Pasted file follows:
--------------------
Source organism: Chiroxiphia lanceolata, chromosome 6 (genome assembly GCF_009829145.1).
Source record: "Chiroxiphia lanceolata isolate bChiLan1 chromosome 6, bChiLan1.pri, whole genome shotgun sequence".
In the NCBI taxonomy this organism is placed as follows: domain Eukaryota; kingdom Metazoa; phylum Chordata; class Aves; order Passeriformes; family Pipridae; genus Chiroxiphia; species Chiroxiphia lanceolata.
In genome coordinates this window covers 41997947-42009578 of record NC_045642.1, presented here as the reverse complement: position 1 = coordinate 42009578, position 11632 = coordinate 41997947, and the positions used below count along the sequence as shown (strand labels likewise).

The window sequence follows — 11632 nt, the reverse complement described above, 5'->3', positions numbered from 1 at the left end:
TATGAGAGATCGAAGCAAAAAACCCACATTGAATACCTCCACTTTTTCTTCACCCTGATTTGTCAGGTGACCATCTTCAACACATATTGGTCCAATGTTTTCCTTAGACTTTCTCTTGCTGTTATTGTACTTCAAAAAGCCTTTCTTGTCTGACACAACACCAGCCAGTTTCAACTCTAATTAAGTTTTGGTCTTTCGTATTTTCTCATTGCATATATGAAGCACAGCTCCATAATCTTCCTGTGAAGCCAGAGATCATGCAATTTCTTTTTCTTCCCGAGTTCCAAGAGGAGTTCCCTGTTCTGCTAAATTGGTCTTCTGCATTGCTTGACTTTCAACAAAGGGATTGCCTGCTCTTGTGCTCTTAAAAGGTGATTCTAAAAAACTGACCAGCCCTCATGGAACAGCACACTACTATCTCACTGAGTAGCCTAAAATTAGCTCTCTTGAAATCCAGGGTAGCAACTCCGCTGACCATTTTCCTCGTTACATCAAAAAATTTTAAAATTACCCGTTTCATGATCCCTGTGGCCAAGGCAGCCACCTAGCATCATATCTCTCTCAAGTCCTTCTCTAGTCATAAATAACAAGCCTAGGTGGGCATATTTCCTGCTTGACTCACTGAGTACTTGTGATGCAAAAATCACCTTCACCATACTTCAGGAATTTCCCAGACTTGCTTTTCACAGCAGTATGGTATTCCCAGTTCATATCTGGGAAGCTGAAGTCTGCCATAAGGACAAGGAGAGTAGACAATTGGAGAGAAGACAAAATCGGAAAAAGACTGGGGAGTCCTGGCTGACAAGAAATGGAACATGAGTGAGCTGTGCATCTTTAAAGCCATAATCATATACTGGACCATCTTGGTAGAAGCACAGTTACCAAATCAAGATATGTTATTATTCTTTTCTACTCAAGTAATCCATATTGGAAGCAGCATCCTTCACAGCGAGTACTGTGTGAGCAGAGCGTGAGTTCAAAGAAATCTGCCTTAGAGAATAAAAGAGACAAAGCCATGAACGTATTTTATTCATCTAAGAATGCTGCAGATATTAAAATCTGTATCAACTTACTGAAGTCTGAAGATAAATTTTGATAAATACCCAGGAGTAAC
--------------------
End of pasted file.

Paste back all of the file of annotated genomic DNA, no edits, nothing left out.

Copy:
Source organism: Chiroxiphia lanceolata, chromosome 6 (genome assembly GCF_009829145.1).
Source record: "Chiroxiphia lanceolata isolate bChiLan1 chromosome 6, bChiLan1.pri, whole genome shotgun sequence".
In the NCBI taxonomy this organism is placed as follows: domain Eukaryota; kingdom Metazoa; phylum Chordata; class Aves; order Passeriformes; family Pipridae; genus Chiroxiphia; species Chiroxiphia lanceolata.
In genome coordinates this window covers 41997947-42009578 of record NC_045642.1, presented here as the reverse complement: position 1 = coordinate 42009578, position 11632 = coordinate 41997947, and the positions used below count along the sequence as shown (strand labels likewise).

The window sequence follows — 11632 nt, the reverse complement described above, 5'->3', positions numbered from 1 at the left end:
TATGAGAGATCGAAGCAAAAAACCCACATTGAATACCTCCACTTTTTCTTCACCCTGATTTGTCAGGTGACCATCTTCAACACATATTGGTCCAATGTTTTCCTTAGACTTTCTCTTGCTGTTATTGTACTTCAAAAAGCCTTTCTTGTCTGACACAACACCAGCCAGTTTCAACTCTAATTAAGTTTTGGTCTTTCGTATTTTCTCATTGCATATATGAAGCACAGCTCCATAATCTTCCTGTGAAGCCAGAGATCATGCAATTTCTTTTTCTTCCCGAGTTCCAAGAGGAGTTCCCTGTTCTGCTAAATTGGTCTTCTGCATTGCTTGACTTTCAACAAAGGGATTGCCTGCTCTTGTGCTCTTAAAAGGTGATTCTAAAAAACTGACCAGCCCTCATGGAACAGCACACTACTATCTCACTGAGTAGCCTAAAATTAGCTCTCTTGAAATCCAGGGTAGCAACTCCGCTGACCATTTTCCTCGTTACATCAAAAAATTTTAAAATTACCCGTTTCATGATCCCTGTGGCCAAGGCAGCCACCTAGCATCATATCTCTCTCAAGTCCTTCTCTAGTCATAAATAACAAGCCTAGGTGGGCATATTTCCTGCTTGACTCACTGAGTACTTGTGATGCAAAAATCACCTTCACCATACTTCAGGAATTTCCCAGACTTGCTTTTCACAGCAGTATGGTATTCCCAGTTCATATCTGGGAAGCTGAAGTCTGCCATAAGGACAAGGAGAGTAGACAATTGGAGAGAAGACAAAATCGGAAAAAGACTGGGGAGTCCTGGCTGACAAGAAATGGAACATGAGTGAGCTGTGCATCTTTAAAGCCATAATCATATACTGGACCATCTTGGTAGAAGCACAGTTACCAAATCAAGATATGTTATTATTCTTTTCTACTCAAGTAATCCATATTGGAAGCAGCATCCTTCACAGCGAGTACTGTGTGAGCAGAGCGTGAGTTCAAAGAAATCTGCCTTAGAGAATAAAAGAGACAAAGCCATGAACGTATTTTATTCATCTAAGAATGCTGCAGATATTAAAATCTGTATCAACTTACTGAAGTCTGAAGATAAATTTTGATAAATACCCAGGAGTAAC